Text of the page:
My daughter’s favorite position to play on her soccer team is right and center forward. She has the ability to be a great player, and I’m not just saying this because I’m her mom. Her coaches tell me she’s fast and smart and a consummate team player, but most of all she likes to have the ball. Her desire coupled with her enthusiasm is what makes getting up early on Saturday mornings in the fall worthwhile.
But soccer-playing is not her only talent: She also sings. When my daughter gets on stage to sing you can’t help but be moved by the same passion. She sings with purpose; there is no taking your eyes off her electrifying performance. Again, I’m not the only one who thinks so: She was recently accepted into the Conservatory of Fine Arts in the Performing Arts division, an LAUSD program based out of Cal State L.A., with instruction every Saturday from 9 a.m. until 1 p.m., beginning Oct 15, for nine months.
Saturday, you say? Isn’t Saturday soccer day? Why, yes, it is!
As a parent I strive to help guide my daughter toward making good decisions, as opposed to dictating the choices I think she should make. At the same time she is only 9 years old and helping to guide her while leading her to believe she made the decision is an art form, one that I’m not too sure I’ve mastered.
“Mommy, how am I supposed to choose between soccer and singing? I love them both the same! How did you and Daddy choose to move to a home without each other when you both loved me?”
Seriously?! I would have preferred to be hit over the head with cleats and lassoed by a microphone cord than to be challenged with in-depth divorce questions, no matter her age!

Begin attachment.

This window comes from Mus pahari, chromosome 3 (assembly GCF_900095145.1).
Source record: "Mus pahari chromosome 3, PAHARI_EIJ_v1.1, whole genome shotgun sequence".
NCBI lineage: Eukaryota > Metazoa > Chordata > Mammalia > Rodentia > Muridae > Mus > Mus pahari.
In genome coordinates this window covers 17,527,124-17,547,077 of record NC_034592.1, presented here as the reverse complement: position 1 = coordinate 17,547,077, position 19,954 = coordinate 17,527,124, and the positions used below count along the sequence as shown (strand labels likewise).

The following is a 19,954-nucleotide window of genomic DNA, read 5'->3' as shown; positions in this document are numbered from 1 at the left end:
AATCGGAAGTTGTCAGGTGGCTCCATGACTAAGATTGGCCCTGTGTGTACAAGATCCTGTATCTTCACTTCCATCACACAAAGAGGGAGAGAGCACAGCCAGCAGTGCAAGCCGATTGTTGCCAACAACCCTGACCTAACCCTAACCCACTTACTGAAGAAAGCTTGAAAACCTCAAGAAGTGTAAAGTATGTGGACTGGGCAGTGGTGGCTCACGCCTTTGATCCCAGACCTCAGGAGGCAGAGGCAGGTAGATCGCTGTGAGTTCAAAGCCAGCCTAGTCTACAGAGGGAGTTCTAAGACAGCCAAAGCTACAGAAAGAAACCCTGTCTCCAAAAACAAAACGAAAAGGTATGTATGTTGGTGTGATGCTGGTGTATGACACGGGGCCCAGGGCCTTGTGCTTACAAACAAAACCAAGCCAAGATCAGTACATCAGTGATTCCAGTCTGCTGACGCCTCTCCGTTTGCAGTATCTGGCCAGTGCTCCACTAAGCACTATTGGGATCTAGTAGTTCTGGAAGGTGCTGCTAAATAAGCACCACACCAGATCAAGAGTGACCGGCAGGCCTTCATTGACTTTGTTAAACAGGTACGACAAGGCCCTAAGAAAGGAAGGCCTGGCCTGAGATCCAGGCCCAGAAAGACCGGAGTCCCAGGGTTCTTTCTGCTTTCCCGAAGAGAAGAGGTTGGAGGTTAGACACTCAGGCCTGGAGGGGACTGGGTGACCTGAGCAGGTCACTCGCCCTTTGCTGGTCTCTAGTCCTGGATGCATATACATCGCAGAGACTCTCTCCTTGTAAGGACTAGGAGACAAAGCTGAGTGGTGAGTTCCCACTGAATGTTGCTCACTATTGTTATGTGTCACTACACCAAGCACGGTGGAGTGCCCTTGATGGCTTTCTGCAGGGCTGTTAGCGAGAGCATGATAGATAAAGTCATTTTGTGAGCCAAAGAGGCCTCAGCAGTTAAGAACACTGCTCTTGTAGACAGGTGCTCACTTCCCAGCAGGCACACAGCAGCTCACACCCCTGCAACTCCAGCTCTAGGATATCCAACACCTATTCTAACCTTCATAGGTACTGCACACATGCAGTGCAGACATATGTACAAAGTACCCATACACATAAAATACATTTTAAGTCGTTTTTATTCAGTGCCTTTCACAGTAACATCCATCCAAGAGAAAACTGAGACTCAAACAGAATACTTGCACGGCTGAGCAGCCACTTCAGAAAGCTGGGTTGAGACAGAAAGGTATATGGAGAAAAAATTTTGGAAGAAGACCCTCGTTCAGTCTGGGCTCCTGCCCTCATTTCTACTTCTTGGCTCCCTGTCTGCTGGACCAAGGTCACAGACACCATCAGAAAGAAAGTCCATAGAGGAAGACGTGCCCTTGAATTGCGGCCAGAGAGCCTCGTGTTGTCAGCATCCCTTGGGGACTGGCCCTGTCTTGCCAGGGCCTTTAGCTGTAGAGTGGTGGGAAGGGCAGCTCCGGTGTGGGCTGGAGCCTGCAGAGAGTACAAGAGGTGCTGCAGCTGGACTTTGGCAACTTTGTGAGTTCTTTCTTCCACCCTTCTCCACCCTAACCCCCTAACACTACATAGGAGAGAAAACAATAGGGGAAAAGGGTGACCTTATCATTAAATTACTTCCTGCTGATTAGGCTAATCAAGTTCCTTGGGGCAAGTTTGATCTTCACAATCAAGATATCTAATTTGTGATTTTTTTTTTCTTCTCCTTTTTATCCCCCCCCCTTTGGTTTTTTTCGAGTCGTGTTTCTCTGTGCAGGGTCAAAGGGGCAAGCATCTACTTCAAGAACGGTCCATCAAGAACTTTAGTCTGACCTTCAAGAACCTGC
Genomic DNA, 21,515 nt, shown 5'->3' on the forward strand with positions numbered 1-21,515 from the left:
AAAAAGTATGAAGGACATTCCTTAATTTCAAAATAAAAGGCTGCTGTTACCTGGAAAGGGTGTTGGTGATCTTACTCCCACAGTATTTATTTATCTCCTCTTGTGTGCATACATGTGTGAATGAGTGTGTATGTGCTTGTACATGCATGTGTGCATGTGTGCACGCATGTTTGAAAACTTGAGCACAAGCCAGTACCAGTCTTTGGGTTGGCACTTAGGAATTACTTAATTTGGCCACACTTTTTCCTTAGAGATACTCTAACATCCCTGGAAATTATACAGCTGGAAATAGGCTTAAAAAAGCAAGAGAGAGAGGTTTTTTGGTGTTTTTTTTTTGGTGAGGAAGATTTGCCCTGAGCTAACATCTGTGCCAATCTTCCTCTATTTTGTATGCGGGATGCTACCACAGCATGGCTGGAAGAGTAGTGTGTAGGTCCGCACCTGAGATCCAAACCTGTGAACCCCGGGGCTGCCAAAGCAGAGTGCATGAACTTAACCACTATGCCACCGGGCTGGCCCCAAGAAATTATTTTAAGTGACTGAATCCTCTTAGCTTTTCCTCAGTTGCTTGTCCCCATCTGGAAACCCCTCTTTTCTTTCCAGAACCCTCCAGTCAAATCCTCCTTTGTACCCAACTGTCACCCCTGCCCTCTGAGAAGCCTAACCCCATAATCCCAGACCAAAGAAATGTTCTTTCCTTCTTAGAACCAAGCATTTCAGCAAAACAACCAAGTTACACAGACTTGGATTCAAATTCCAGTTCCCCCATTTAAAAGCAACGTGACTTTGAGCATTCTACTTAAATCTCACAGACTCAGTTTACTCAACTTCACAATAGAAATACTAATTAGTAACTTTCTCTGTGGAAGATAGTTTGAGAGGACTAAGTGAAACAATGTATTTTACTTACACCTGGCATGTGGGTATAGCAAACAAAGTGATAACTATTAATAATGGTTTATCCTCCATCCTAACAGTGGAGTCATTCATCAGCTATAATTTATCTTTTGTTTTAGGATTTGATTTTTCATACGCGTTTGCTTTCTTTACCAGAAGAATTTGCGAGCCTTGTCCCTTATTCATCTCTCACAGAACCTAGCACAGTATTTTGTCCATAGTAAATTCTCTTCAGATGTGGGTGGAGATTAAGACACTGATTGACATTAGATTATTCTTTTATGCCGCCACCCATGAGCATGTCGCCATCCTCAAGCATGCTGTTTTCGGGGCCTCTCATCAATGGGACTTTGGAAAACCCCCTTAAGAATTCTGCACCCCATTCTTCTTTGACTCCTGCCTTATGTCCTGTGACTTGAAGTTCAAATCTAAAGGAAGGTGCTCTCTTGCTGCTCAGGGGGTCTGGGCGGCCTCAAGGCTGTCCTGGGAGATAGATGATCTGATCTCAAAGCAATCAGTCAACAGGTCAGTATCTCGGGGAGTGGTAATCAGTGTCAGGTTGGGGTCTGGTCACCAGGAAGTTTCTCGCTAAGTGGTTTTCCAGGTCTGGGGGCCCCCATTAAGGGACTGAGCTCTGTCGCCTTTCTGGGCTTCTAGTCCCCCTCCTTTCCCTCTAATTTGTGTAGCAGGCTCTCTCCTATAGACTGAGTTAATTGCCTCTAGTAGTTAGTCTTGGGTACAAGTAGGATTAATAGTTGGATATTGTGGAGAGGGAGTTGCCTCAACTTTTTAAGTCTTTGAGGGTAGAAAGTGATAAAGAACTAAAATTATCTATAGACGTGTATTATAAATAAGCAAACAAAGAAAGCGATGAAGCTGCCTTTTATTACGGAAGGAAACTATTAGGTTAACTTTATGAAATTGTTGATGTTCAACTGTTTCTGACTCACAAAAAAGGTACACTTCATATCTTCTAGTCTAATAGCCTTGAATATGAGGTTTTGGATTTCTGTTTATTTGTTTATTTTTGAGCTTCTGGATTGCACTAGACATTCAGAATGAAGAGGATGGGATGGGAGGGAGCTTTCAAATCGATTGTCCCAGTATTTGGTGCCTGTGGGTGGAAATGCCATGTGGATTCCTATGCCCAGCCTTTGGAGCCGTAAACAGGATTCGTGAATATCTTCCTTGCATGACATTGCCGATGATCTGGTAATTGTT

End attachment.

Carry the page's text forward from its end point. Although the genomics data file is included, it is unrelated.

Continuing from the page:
As I searched her wide, expressive green eyes hoping to get an easy answer, I was distracted by her father’s face which appeared in a thought bubble above her shoulder, “OK Super Mom, how ya gonna get out of this one?”
I took her in my arms and did my best to explain that there is a reason she were born with the gift to sing and the potential to be a great athlete. That this was more a question of timing and scheduling than anything else, and whatever choice she made did not mean she was giving up the other. Where there’s a will, there’s a way.
My daughter searched my eyes for a clearer and more concise answer.
Had I a strong preference one way or another, it would have been easier to guide her. The conservatory is not only a wonderful opportunity, it’s a full ride, and without it I don’t know that I can provide musical instruction for her.
On the other hand, my daughter is an incredibly active child who benefits and receives great joy from participating in physical activity and team sports, especially soccer.
“Babe, look," I said, "while there isn’t an easy answer, whatever choice you do make will be the right one for you.”
“Oh, Mommy,” she said sadly, “growing up is the hardest thing ever. I don’t think I want to grow up yet!”
While we believe it’s important to expose our children to various extracurricular activities and to provide them with a respect for the value of commitment, I often wonder if we are creating too much pressure for them and for us.
“Baby girl, Daddy and I chose to live separately because we love you so much. I know it doesn’t make sense right now but you can take comfort in knowing we made the right decision for you because we are grown-ups. And the best part of being a grown-up is being your Mommy.”